TUESDAY: Back in Business

Zach Kline and Jared Goff go back at it, trading figurative blows during Tuesday's practice as they battle for the starting spot on Saturday, plus more updates from the weekly presser.


BERKELEY -- California returned to practice on Tuesday following a day off on Monday, given by head coach Sonny Dykes in order to change things up in the wake of five straight losses.

"Part of it is just we were just worn out," said Dykes. "We had a lot of late-night games and travel. This is the time of year where typically you back off a little bit, in terms of what you do in practice. What we decided to do was try to give them a little time off to rest and recuperate a little bit."

That trend of late-night games will continue on Saturday, when the Bears travel to Seattle, Wash., for an 8 p.m. tilt against the Huskies, losers of their last three straight games.

"They kind of went through the rough spot in their schedule, where they played Stanford, Oregon and Arizona State – three good football teams -- back-to-back-to-back," Dykes said. "I think Washington is a top-25 team. I really do. I believe that. I think they've just played other very good football teams. They've got that kind of talent, have that kind of team."

On Tuesday, the coaching staff split the quarterback reps between redshirt freshman Zach Kline and incumbent starter Jared Goff, who was relieved by Kline in the third quarter of last Saturday's game after an interception and two fumbles.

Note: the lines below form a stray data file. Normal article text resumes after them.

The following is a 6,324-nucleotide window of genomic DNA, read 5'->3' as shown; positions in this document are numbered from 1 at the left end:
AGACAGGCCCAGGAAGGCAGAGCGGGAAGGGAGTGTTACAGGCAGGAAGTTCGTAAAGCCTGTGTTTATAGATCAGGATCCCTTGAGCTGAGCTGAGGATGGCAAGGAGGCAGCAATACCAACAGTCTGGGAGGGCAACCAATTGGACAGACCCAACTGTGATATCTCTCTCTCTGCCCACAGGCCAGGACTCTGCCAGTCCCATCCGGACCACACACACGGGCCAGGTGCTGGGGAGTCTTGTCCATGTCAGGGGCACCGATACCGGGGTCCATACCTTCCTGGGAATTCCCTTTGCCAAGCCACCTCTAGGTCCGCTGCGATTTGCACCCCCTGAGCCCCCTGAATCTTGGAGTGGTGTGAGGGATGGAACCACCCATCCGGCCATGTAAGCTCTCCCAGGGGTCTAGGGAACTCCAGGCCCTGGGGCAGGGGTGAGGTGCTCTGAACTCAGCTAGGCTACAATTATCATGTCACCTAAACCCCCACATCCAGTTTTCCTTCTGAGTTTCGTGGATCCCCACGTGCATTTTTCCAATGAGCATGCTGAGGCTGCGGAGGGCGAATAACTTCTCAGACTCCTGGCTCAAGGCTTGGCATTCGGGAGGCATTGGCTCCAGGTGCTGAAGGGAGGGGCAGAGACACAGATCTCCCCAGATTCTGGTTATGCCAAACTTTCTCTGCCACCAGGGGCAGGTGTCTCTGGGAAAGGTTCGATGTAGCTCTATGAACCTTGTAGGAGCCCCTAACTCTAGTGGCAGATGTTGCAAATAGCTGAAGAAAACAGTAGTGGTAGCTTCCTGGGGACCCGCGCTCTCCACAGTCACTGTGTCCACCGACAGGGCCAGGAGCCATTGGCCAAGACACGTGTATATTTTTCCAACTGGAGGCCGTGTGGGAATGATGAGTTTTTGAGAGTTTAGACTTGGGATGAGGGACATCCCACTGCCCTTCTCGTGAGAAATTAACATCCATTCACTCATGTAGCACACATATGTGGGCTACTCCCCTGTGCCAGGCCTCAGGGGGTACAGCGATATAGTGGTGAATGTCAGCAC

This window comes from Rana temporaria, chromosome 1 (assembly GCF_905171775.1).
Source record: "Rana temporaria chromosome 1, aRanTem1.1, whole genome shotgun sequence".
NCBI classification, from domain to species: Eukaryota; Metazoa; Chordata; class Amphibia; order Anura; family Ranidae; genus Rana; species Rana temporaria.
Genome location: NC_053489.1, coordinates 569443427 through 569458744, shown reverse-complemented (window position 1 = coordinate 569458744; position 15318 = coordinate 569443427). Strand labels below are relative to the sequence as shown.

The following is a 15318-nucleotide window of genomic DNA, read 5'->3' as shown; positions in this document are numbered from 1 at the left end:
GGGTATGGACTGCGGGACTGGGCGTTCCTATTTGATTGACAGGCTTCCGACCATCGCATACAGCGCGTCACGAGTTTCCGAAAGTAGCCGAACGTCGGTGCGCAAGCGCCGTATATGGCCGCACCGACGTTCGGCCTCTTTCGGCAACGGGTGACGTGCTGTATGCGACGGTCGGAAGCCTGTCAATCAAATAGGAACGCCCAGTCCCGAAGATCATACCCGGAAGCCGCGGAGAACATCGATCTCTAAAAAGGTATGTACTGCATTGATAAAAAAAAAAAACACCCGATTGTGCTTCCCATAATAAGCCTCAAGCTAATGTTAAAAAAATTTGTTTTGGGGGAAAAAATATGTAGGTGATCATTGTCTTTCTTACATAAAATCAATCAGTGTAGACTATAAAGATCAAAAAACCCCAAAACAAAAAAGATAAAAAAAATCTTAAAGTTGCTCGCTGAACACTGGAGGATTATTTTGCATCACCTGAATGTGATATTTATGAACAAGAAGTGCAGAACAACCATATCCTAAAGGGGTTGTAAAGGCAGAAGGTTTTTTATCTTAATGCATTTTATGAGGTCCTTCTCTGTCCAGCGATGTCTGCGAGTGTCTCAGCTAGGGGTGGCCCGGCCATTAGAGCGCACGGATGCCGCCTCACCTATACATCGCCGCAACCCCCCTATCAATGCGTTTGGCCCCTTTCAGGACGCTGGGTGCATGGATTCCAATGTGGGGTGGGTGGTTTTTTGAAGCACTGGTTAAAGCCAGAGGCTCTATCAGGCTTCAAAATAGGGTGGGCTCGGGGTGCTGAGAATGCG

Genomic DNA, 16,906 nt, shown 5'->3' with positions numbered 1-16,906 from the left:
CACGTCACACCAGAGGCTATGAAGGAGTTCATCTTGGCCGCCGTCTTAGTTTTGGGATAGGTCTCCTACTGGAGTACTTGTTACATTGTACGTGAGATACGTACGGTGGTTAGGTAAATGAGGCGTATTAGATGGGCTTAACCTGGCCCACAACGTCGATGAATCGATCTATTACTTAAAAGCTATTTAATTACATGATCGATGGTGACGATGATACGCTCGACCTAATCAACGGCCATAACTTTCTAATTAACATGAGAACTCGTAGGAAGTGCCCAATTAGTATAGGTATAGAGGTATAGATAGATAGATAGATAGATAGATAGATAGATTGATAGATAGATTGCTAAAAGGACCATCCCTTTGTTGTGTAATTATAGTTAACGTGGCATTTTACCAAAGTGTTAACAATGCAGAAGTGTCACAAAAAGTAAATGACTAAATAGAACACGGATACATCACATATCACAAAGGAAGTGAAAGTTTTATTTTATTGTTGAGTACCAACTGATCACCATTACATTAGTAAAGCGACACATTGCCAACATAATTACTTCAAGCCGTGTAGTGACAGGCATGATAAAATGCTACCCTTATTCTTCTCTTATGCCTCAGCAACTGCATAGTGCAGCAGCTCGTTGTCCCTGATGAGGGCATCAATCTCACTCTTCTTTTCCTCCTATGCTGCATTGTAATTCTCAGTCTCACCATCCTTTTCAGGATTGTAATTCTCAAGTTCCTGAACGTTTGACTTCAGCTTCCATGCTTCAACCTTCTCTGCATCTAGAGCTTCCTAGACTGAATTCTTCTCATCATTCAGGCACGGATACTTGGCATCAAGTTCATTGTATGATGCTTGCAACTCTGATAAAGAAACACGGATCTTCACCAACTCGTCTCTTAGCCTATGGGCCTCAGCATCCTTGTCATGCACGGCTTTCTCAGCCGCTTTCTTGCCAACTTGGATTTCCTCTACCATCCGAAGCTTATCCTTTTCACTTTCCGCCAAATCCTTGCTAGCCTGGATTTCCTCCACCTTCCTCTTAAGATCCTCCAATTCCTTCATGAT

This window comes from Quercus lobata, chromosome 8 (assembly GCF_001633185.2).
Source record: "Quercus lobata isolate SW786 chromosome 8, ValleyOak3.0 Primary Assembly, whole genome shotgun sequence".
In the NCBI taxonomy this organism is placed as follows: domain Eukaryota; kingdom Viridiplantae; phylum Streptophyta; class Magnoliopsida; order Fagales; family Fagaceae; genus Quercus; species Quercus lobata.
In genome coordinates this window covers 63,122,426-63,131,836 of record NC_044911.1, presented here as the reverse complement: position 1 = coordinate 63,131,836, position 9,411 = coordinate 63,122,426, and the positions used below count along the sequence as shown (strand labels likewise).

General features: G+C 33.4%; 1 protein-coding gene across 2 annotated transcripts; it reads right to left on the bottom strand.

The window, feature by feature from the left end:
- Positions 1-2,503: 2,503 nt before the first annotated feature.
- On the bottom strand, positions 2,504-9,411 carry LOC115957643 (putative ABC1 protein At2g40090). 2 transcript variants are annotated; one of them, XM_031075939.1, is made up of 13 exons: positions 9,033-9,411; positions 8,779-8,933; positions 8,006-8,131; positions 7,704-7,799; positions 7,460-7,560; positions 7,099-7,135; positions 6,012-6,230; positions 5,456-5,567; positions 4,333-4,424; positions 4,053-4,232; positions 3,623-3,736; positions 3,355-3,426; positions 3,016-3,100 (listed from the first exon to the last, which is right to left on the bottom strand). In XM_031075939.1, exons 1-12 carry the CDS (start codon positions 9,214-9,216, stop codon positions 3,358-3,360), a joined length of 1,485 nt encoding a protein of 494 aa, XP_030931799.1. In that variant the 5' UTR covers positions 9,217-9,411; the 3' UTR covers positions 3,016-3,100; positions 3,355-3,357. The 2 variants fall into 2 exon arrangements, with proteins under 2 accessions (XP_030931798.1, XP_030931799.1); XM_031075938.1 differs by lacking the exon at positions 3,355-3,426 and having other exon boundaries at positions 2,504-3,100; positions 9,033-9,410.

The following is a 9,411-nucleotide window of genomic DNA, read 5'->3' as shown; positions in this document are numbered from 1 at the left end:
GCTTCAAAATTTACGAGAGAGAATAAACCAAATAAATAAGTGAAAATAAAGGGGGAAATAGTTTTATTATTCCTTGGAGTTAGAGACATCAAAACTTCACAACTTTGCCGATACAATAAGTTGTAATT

"We'll let the guys practice this week and kind of see what we think. We don't really have any kind of preconceived notion, at this point," Dykes said, as to who the starter would be on Saturday. "We'll let them both practice and then try to get a feel for where they are and how they are and what's going on."

The decision, Dykes said, would rest on the week of practice performance, and would not so much be made just for this Saturday, but with an eye towards the future, as well.

"We need to try to win some football games," Dykes said. "You want to do that, but also, you never want to lose sight of your overall program, and where you're headed. Those are decisions that are tough, and we have to make them all the time. It's what we think gives us the chance to not only win this week, but a year from now."

Goff has had a rough go of things since his 15-snap abortive effort at Oregon. Including that game, Goff is 83-for-140 for 950 yards, with two interceptions, four fumbles (all lost), two touchdown passes and eight sacks, for a QB rating of 118.14. His passer rating before the past four games? 134.357.

"He's taken a little shot to his confidence, and I think we have, as a football team," Dykes said. "There's been a number of reasons why, but they're not all his fault. Some of the things that have happened haven't been his fault, entirely, and we share in it collectively. But, I think his psyche's good, and that's kind of what we'll see this week, is who we think is practicing with the most confidence."

On Tuesday, both Goff and Kline had their moments, but against a full defense, neither really distinguished himself, though Goff did complete a nifty pass over the top to a streaking Kenny Lawler for a long touchdown in seven-on-seven work. Kline delivered sharp bullets in the mid-range with his arm strength, and showed off his arm down field several times, but was picked twice trying to fit the ball into tight windows, something he'll face on Saturday against the Huskies, which boast the No. 1 passing defense in the Pac-12.

"They've played just good, team defense," Dykes said. "They run to the ball well, they've got a lot of good athletes, they've got length. It's a long defense, in terms of guys with big wingspans and they can cover a lot of ground. They're athletic enough where the windows are pretty small, so they're good at what they do."